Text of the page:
Slovak Wildlife Society
Damage by bears to beehives is one of the most prevalent human-bear conflicts in Slovakia, accounting for 29% of all post hoc compensation payments for damage by bears between 2005 – 2016. Such negative aspects of bears receive disproportionate media coverage, promoting a sense of fear and fuelling calls for substantial reductions in bear numbers. There is a need to demonstrate viable and effective non-lethal alternatives to killing bears or confining ‘problem bears’ in captivity.
The overall goal is to facilitate coexistence of people and bears, which is essential if the latter is to survive in the long-term in Central Europe’s human-dominated landscapes.
Project activities will focus on the installation and maintenance of high quality, bear-proof electric fencing to demonstrate best practices in combination with a survey of beekeepers’ experience and attitudes. It is planned to install 5 electric fences for a year. Fences will be monitored for bear activity by means of camera traps, tracking and interviewing the beekeepers. We will conduct a survey of beekeepers’ experience and attitudes to improve understanding of the issues they face.
The first workshop ‘Brown Bear Management in Slovakia’ was held in July 2011. Hunters, foresters, nature conservationists, government representatives, farmers and beekeepers, as well as representatives from the police and the university attended the workshop. Dr. Alistair Bath skilfully led the different parties with conflicting interests towards finding solutions and reaching agreement. Dr. Bath is an expert in the area of Human Dimensions in Wildlife Management. All participants, including the Department for Environment, expressed the wish to participate in a second workshop. This workshop was held in October of the same year and was equally successful. A subsequent workshop was organised in 2012, and a conceptual management plan for the brown bear in Slovakia was drawn.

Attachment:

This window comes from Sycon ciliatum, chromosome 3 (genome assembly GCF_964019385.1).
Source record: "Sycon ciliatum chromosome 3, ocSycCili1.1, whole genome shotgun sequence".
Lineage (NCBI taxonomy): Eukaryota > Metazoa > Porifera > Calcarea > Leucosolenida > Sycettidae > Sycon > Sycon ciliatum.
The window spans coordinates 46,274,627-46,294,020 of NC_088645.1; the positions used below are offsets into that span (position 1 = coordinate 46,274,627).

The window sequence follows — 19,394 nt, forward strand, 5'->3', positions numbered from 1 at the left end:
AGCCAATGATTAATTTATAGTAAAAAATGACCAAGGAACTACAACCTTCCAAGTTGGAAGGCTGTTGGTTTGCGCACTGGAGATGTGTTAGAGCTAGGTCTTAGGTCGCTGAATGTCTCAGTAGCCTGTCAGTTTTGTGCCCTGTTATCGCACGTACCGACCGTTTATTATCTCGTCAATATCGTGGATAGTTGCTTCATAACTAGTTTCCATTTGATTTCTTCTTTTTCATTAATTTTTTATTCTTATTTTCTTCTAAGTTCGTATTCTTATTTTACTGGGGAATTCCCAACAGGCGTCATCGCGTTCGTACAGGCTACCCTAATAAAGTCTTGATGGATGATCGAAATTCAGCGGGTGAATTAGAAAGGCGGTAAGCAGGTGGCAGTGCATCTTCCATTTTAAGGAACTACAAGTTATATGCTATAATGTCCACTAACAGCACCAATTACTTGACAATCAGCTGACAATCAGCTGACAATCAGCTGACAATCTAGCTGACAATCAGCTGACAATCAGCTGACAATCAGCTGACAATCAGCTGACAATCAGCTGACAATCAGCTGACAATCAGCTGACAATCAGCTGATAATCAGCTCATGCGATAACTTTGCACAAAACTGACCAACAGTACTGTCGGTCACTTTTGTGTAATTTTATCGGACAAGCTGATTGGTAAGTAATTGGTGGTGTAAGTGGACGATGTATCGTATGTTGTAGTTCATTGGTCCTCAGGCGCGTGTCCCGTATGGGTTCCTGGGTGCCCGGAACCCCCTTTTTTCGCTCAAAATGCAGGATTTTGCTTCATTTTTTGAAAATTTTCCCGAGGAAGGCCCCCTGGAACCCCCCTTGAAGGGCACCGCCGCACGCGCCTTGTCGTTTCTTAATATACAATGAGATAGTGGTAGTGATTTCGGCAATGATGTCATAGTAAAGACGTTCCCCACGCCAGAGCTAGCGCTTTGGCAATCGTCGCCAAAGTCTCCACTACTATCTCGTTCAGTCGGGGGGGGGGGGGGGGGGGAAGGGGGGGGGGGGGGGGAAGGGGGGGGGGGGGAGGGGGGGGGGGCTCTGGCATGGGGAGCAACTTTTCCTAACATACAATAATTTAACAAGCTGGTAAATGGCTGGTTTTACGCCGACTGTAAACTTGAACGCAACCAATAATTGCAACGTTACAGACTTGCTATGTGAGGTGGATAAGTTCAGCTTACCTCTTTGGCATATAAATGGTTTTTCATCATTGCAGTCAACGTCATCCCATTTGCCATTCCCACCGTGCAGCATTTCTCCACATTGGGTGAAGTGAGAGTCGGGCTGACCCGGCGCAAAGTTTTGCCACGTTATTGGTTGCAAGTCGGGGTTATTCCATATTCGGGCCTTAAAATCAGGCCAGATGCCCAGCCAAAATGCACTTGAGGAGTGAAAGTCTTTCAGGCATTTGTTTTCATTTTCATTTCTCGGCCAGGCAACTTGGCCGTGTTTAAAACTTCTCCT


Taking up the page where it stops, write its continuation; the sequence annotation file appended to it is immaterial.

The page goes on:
Several years later the State Nature Conservancy of the Slovak Republic has begun preparing management plan-type documents for the bear / wolf / lynx / wildcat. Undoubtedly, the groundwork for the bear plan was layed down by Dr. Bath and SWS.
Bear Emergency Team (BET) A ‘BET’ swings into action as soon as a bear is sighted near areas inhabited by humans. Acting swiftly is beneficial to both humans and bears. The members of a BET are appointed by the Department for Environment. Bears in Mind has provided funds in order to organise a Bear Emergency Team training session. The training is provided by Dr. Djuro Huber, a Croatian bear expert who has been collaborating with Bears in Mind for quite some time. The team also strives to help avoid conflict involving bears and assists the government with registration of all bear-related incidents. This also includes traffic accidents involving bears.
Inappropiate disposal of waste is a serious problem. Especially in bear habitat, near hotels and campsites in the mountains where open containers are still used and attract bears in search for an easy meal. Bears in Mind and Slovak Wildlife Society (SWS) aim to prevent this by using bear-prooof waste containers, that can’t be opened by the bears. Educating the public is the other side of the medal. As website was specially developed in 2005, (www.medvede.sk), a film and education material created. By giving lectures in schools, public houses and hotels by the team from SWS, people are being informed about the ways to coexist with bears.
Slovakia ‘bear proof’ At a hotel in the High Tatra mountains the first bear-proof container protoype B was tested. A young bear, a regular ‘guest’ at the hotel, could not open the container. The idea is, in the coming years, that many such conatiners will be produced and placed where people are motivated to deal with the problems. At the same time practical solutions will be handed out, like placing containers in barns or building an electrical fence around the containers. Each specific location requires its own solution.